Alright, I admit it! I could not hack that job. Yes, seriously, I quit the job I JUST got hired for.
While I have never quit a job so hastily, I knew I had to quit this one. Calling a couple hundred people in a day and getting hung-up on or ignored the majority of the time just did not work for me. And while I realize I was doing good work for a good cause, I simply dreaded another day of going through the lists.
The redundancy and un-engaging nature of the job ultimately got to me. It was so bad, in fact, that I had a horrid nightmare during my nap yesterday. I dreamt that a group of black phones were chasing me down, buzzing and zapping me as I screamed, "I am only doing this for GOOD!" They blocked me into a corner behind a desk and continued to buzz and zap me until I finally woke up in a light warm sweat.
Talk about a impetus for leaving!
On the positive side, though, I did learn something in this short-lived experience. While call center work is CLEARLY not for me, I have a new found respect for the people that can and do this in order to survive or make extra cash. Either they have nerves of steel and nothing truly phases them or they simply don't care what gets thrown their way.
I also learned that, in job selection scenarios, "when it rains, it pours." In other words, had I been more realistic with myself, I would've declined this job on the mere notion that I couldn't hack it. While I didn't feel like I couldn't manage the job during the interview and training, my perspective completely changed once I got into it on the first day. In retrospect, then, I would have taken the chance on waiting for the call from the other job I interviewed for and rolled with either accepting the position or not getting it and moving on.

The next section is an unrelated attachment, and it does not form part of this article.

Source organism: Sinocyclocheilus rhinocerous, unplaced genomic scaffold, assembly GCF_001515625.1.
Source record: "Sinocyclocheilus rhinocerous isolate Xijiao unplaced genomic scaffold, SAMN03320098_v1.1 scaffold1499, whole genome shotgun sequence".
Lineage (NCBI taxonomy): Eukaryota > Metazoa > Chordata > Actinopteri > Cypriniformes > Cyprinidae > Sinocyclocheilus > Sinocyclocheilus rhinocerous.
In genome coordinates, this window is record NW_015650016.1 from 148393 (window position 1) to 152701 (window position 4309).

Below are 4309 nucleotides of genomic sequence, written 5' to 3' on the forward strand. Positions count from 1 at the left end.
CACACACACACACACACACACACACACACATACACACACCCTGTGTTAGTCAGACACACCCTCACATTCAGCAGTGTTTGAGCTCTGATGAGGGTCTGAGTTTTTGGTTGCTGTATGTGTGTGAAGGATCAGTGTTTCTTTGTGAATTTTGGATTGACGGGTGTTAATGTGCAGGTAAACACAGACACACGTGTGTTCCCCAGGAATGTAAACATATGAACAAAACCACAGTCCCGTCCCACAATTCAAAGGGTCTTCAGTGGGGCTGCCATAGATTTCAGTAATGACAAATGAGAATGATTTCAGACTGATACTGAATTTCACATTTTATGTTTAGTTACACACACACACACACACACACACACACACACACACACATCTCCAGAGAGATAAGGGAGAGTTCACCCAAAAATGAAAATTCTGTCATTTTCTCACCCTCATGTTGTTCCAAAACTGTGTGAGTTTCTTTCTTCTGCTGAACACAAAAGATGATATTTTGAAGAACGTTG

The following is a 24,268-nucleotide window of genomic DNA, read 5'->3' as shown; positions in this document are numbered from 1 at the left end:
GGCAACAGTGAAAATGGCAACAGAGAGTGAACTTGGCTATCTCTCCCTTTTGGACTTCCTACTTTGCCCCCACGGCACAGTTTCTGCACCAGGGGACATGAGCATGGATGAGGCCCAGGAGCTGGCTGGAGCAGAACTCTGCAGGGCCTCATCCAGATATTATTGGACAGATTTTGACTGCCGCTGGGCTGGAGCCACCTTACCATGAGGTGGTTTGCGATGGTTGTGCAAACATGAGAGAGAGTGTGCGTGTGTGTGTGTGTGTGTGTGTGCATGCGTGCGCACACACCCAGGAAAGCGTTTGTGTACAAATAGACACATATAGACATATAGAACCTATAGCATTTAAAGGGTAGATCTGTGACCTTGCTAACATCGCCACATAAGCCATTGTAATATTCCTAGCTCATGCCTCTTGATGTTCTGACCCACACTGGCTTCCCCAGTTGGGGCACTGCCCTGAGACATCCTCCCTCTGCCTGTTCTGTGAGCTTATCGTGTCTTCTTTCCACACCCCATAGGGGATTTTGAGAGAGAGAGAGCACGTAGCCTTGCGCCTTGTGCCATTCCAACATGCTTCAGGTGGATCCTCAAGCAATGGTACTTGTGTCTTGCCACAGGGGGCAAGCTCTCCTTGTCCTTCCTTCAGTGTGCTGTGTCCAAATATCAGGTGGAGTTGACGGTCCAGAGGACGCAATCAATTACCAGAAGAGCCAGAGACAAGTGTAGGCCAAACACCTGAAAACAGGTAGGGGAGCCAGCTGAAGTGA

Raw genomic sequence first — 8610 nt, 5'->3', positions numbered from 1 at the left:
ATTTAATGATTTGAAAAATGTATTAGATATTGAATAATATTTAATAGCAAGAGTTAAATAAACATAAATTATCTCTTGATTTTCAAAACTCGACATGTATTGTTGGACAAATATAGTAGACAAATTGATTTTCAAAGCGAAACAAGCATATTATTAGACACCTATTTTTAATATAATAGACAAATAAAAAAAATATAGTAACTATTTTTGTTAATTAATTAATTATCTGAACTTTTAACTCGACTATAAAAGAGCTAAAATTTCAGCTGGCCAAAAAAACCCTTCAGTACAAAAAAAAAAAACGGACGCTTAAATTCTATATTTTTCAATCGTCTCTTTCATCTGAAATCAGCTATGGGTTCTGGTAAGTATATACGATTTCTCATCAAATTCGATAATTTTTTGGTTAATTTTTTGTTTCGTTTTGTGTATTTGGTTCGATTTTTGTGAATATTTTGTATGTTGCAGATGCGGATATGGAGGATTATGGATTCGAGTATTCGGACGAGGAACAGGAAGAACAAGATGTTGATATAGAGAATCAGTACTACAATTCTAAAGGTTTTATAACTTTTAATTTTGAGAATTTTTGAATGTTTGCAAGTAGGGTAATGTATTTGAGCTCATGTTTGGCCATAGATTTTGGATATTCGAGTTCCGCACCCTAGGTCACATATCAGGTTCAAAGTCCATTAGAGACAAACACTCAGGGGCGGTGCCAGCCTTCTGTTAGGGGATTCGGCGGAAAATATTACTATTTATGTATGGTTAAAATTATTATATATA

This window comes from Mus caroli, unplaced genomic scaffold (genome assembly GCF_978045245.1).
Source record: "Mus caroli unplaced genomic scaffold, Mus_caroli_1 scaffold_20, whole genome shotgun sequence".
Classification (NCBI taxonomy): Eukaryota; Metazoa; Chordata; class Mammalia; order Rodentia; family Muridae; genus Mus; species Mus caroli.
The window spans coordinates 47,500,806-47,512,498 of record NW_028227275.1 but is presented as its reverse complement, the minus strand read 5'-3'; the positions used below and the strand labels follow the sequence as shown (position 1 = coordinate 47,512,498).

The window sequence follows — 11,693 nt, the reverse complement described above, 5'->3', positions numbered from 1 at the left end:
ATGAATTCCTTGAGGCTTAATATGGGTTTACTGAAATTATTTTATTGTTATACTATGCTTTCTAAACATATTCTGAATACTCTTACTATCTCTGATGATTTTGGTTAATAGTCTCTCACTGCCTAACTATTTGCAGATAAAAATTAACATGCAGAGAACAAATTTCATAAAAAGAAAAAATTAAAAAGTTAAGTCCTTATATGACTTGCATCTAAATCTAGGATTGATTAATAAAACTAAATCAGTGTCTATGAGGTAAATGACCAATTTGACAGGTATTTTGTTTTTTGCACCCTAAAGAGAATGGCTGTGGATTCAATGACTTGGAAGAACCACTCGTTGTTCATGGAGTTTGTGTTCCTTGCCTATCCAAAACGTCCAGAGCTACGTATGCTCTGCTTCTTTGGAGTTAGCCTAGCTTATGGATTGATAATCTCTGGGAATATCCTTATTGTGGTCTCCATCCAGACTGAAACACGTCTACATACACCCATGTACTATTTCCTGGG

In the end, I am thankful that my best friend was able to help me with this job, but I should've been more honest with her and told her that it wasn't me. I didn't know until I tried, though.
So, now I have to figure out how to get by for the next six to seven weeks. While I have enough money to tide me over until the end of July, it's going to be a penny-pinching stretch. My parents have offered to pay one month's rent, if needed, and a best friend has offered to help if I need anything; but I hope it doesn't come to that.
For now, though, I think I am going to have to sell myself as candidly as possible. The title "educated bum" was always a joke, but now it is my reality. Who knew!
After two interviews and a lot of running around and applying for multiple jobs, I finally landed a job for the summer. The job isn't particularly glamourous, but it is worthwhile and manageable. I'll basically be on the phone all day from 9 to 5 sort of telemarketing, except that I am not selling anything. Instead, I'll be asking businesses to donate money to our non-profit organization.
I can already tell that I will do well with the job, but that it will require a great deal of disassociation on my part. In this light, it is going to be a challenge because I will have to avoid becoming too invested in the work that I do. However, given the nature of this job (mainly, the non-stop calling) and the fact that it is a temporary position, I should be able to slide on by for the next six weeks (or more, if I decide to stay a little longer). Plus, the job pays a great deal more than any of the other positions I applied to. It will give me the extra and necessary cashflow that I will need for the rest of the summer.
Aside from that, the next six weeks will also involve continued training for the 10K and half-marathon I plan to race in within the next two to four months. Although I thought I was improving on my time over the last few weeks, my Nike+ seems to think otherwise. Apparently the treadmill runs do not produce near the same mileage as they claim to. Either that, or my Nike+ calculates distance with pace and stride so precise that I am going to have to avoid the treadmill for my remaining runs. Either way, I was planning on kicking curbside over the next week anyway. Still, it is a little annoying to not know my exact pace. Also, I need to figure out how to stop my shin splints from flaring up. Although I do not run too intensely, I typically mange to upset my shins enough that I have to ice them down. It's painful and time consuming because it throws off my running schedule for at least two days. With any luck, though, my change of terrain will help me get stronger and run longer. Plus, my Lance Armstrong workout will totally help me kick my ass into shape.